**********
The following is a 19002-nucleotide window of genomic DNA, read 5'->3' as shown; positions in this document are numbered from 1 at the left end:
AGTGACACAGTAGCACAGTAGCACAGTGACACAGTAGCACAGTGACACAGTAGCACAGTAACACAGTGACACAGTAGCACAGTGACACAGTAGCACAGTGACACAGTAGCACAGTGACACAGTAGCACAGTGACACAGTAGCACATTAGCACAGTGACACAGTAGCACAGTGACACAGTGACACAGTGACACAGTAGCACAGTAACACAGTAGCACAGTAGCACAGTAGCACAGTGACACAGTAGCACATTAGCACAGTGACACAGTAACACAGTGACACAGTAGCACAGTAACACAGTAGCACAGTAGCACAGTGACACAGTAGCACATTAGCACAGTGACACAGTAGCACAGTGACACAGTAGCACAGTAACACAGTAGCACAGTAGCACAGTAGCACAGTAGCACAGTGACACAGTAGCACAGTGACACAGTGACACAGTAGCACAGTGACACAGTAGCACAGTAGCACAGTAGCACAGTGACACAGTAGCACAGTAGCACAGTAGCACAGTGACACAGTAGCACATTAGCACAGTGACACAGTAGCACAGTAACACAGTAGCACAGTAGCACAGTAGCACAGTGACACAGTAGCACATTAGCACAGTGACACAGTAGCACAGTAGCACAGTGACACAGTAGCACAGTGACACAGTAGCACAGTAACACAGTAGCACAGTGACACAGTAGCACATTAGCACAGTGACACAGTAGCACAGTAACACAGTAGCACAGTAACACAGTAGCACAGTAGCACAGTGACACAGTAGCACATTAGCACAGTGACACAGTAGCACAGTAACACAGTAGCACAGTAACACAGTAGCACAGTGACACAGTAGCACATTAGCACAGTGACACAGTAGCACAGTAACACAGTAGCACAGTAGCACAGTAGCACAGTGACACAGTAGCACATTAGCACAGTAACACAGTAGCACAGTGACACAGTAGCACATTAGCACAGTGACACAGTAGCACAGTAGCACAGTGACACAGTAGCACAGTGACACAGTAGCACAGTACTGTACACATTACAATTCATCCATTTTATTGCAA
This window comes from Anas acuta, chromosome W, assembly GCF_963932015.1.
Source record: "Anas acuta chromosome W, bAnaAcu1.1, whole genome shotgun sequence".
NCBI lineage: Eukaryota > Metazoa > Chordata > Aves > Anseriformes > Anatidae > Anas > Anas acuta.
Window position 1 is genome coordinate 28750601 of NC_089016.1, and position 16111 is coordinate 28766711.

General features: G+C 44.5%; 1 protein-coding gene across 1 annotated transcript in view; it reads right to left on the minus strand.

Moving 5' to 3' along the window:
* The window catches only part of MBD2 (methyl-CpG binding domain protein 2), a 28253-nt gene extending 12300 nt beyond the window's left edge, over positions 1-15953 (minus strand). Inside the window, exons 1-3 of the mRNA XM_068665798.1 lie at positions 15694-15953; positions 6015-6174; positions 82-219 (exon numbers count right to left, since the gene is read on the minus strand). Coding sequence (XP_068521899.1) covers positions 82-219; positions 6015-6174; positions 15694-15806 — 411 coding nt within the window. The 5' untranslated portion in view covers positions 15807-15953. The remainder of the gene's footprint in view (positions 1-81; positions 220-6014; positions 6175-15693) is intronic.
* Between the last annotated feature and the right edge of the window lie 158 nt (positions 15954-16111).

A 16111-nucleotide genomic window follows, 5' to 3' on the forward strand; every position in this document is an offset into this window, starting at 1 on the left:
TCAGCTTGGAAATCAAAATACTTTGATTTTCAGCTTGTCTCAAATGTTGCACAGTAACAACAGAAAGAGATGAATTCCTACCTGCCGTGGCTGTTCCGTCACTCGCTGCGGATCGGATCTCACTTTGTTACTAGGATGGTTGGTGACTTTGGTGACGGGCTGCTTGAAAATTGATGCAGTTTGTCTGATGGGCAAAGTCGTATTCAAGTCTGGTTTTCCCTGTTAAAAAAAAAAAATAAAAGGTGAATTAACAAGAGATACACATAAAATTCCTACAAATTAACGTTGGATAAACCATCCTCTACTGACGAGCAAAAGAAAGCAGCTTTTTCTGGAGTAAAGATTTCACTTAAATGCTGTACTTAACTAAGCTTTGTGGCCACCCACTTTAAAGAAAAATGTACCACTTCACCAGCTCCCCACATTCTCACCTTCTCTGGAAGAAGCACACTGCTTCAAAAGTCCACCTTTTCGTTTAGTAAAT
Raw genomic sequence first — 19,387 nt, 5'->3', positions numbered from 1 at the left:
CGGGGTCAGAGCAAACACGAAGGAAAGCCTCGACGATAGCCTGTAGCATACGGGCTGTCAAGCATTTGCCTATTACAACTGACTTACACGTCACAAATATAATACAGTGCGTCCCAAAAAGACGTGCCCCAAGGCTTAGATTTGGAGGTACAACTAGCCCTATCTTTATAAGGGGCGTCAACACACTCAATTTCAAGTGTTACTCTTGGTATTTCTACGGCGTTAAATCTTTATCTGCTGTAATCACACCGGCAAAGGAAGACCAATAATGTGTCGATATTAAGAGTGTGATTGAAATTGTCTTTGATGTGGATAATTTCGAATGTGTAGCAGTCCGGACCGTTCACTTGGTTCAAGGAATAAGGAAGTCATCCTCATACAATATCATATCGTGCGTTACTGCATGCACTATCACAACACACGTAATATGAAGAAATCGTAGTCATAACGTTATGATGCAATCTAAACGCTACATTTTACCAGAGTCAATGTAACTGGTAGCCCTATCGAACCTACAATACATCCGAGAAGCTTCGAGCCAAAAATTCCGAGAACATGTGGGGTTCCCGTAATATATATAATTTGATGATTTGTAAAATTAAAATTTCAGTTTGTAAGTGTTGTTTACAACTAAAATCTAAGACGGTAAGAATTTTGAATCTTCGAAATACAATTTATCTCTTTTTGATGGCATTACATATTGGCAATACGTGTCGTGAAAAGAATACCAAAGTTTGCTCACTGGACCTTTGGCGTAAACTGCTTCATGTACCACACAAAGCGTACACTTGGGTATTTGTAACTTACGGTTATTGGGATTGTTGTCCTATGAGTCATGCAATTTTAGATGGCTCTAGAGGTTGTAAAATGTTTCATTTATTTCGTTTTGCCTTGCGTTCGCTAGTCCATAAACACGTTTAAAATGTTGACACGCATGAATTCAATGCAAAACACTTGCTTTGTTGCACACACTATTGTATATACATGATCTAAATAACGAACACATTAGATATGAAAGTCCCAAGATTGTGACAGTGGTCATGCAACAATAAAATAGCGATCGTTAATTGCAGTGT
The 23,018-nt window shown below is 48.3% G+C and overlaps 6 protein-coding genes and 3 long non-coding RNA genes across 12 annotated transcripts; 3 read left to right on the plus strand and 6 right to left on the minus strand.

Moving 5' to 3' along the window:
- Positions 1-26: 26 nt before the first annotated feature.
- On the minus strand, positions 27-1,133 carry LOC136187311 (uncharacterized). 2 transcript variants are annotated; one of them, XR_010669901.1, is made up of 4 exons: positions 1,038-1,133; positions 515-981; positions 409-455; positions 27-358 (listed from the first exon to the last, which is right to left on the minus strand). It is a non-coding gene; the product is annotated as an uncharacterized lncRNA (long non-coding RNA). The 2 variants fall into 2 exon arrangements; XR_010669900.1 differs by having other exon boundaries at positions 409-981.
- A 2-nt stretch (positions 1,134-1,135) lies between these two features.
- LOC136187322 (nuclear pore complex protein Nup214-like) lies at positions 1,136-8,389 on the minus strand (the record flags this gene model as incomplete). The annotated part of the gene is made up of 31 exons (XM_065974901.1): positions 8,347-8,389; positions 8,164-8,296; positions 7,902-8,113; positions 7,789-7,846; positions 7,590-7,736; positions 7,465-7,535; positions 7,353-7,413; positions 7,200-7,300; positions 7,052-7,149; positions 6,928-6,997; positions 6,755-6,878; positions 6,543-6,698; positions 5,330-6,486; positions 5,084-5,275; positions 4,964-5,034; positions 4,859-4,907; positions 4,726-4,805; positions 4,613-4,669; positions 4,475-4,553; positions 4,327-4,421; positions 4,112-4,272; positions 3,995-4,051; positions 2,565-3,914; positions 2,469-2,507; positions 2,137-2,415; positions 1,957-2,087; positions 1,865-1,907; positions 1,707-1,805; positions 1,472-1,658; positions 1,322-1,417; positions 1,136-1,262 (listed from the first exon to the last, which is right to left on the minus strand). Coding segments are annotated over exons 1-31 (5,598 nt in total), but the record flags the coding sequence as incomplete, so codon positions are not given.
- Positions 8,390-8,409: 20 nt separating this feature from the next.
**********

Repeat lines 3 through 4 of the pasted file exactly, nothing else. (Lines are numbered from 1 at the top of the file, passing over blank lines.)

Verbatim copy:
This window comes from Anas acuta, chromosome W, assembly GCF_963932015.1.
Source record: "Anas acuta chromosome W, bAnaAcu1.1, whole genome shotgun sequence".